More Phishers On Twitter

by @edent | , , , , | 4 comments | 400 words | Read ~1,199 times.

My mate Dom was moaning to his ISP on Twitter. They sent him a private message so they could look into his account.

A Twitter exchange. Virgin ask Dom for his address - which he gives. Then they ask for his full credit card details. He refuses.

Blimey! Thankfully, that was a pretty brazen and inept attempt at phishing. Anyone asking for all your card details like that should set the alarm bells ringing. Of course, phishers often target credulous people who don't understand that they're being scammed.

By sending an email that repels all but the most gullible the scammer gets the most promising marks to self-select, and tilts the true to false positive ratio in his favor.
Cormac Herley - Microsoft Research

Investigating the account might not have given much of a clue about its dodgy nature.

A fake Twitter account.

Superficially, it looks identical to the official account. It even has a verified badge on its Tweets. How? Because all it does is retweet the official account it is spoofing!

Looking closer you should be able to spot that it is a fairly new account with zero followers. Oh, and the name is "Virgimendia"! The kerning of fonts on a small screen is likely to confuse lots of users.

They were quite clever in targetting people who had mentioned the official account. This is similar to a Twitter phishing attack I blogged about 5 years ago.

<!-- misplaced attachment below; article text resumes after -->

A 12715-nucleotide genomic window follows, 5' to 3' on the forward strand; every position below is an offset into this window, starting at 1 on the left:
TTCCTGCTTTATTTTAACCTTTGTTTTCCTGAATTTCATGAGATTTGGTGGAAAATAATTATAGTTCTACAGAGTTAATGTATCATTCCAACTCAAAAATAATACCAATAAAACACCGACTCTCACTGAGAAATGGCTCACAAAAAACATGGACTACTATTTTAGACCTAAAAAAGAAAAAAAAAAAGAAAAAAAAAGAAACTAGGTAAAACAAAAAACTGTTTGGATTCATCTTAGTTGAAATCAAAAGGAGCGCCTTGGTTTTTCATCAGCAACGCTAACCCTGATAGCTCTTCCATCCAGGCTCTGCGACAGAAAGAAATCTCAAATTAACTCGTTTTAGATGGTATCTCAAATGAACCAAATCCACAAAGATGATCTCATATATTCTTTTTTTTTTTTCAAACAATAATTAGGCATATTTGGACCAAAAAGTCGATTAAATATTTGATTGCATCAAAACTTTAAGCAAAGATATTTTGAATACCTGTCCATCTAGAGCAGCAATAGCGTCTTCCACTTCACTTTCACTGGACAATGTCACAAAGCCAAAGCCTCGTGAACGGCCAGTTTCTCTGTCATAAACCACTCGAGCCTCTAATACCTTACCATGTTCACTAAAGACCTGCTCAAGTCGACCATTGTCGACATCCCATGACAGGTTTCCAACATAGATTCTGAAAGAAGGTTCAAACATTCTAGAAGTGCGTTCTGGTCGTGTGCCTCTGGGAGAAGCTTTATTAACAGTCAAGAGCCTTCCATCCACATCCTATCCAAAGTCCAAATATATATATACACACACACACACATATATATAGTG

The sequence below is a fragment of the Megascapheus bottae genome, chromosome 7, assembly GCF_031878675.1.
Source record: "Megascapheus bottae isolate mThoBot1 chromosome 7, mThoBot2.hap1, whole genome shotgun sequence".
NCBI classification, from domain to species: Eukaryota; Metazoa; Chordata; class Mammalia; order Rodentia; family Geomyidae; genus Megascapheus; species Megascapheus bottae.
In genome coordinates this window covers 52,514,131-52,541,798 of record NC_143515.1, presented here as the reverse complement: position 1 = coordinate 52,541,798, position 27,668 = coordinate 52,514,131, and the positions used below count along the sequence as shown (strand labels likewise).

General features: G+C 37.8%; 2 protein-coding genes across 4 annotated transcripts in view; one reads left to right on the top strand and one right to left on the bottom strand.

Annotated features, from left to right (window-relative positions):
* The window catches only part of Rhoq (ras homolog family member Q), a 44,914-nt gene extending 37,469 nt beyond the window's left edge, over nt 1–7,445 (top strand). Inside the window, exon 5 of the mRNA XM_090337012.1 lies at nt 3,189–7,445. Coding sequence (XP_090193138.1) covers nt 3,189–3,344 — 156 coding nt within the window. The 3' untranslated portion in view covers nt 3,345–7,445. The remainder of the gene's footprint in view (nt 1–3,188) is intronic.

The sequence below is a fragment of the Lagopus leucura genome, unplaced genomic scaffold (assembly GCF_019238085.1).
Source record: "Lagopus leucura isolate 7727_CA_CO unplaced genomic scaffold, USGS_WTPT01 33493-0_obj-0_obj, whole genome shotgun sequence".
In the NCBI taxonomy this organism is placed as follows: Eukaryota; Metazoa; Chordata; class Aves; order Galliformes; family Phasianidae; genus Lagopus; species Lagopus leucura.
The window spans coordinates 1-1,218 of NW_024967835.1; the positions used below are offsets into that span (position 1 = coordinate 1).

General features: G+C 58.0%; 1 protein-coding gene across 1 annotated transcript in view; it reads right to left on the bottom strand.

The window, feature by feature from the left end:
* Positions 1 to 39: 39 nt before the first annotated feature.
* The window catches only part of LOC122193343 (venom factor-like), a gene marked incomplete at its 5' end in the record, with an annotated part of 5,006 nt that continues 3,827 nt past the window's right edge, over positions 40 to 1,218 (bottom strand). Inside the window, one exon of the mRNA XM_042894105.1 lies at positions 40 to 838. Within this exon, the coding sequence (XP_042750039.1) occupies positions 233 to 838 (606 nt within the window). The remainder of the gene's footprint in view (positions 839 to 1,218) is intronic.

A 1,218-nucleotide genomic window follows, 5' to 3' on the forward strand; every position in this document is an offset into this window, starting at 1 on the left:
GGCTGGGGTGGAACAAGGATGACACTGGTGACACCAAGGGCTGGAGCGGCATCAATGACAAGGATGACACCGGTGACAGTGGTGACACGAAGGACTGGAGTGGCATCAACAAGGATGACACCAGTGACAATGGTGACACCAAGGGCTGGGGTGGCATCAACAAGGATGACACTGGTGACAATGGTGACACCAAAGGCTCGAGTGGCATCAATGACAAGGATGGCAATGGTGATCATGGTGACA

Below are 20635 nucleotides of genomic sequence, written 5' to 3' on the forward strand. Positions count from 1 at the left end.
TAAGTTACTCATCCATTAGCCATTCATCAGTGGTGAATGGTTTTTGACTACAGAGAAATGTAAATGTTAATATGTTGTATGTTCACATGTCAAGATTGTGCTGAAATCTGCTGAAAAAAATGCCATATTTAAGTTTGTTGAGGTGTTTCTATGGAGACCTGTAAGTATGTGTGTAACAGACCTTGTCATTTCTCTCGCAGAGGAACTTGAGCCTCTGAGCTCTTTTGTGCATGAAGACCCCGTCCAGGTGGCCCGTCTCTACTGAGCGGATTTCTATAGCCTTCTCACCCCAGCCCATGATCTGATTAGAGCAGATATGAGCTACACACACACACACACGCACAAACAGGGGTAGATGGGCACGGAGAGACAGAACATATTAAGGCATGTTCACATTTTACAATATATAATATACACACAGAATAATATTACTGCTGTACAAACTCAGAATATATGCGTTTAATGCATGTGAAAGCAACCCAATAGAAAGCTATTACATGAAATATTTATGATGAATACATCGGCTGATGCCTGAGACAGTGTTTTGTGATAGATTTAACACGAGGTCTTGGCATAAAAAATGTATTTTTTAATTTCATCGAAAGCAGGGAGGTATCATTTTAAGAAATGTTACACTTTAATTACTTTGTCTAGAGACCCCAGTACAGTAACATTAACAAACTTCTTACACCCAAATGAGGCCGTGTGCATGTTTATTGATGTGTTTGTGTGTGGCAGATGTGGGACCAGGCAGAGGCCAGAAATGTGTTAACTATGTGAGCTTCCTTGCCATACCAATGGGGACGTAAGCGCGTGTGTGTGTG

I tried my luck at baiting the scammer - to no avail!

I try to bait the scammer - they call me a nonce.

Their use of language suggests they're a British English speaker. At least, I assume they're not thinking of me in cryptographic terms!

A bunch of us reported the account, and by the next morning it was gone.

Account suspended.

The disturbing thing about this, is that the scammers had been operating for at least a week. Virgin Media had been alerted, but seemingly didn't take any action.

(Content Warning: The following Tweets contain racist language and encouraging suicide.)

Could automated tooling have stopped this? To a human it looks pretty obvious that this is a scam. But what heuristics would you use to train a model designed to stop this? And how many false positives would it detect?

Stay safe out there.

Support Dom in his quest to run 26 half-marathons in 26 silly costumes in aid of a children's hospice.

4 thoughts on “More Phishers On Twitter

  1. I know people with dyslexia that could be seriously affected by something like this.
    Would be good if you could catch misspellings in places with a browser extension but I think it'd be far too complex :/

  2. @TheHodge yep, had the same happen to me - first message got me....

  3. Marcus Downing says:

    There are algorithms to spot both similar text and similar images. I imagine that it would be possible for Twitter's sign-up process to say, "Hmm, this name is awfully similar to that name. And the avatar is the same as well. Maybe they're trying to imitate them?"

    The problem is what to do next. Twitter don't want to pay an army of employees to vet every similar-sounding account. And if you asked the existing account holders to do it, they'd both make mistakes and abuse their power (for example, to block "This Company Sucks" accounts).

  4. And the regular reminder that Every Time you mention in public on here the name of your bank, you are being watched. Friend of me lost 12k after a helpful phone call to sort out a minor admin niggle that friend had tweeted about in frustration.

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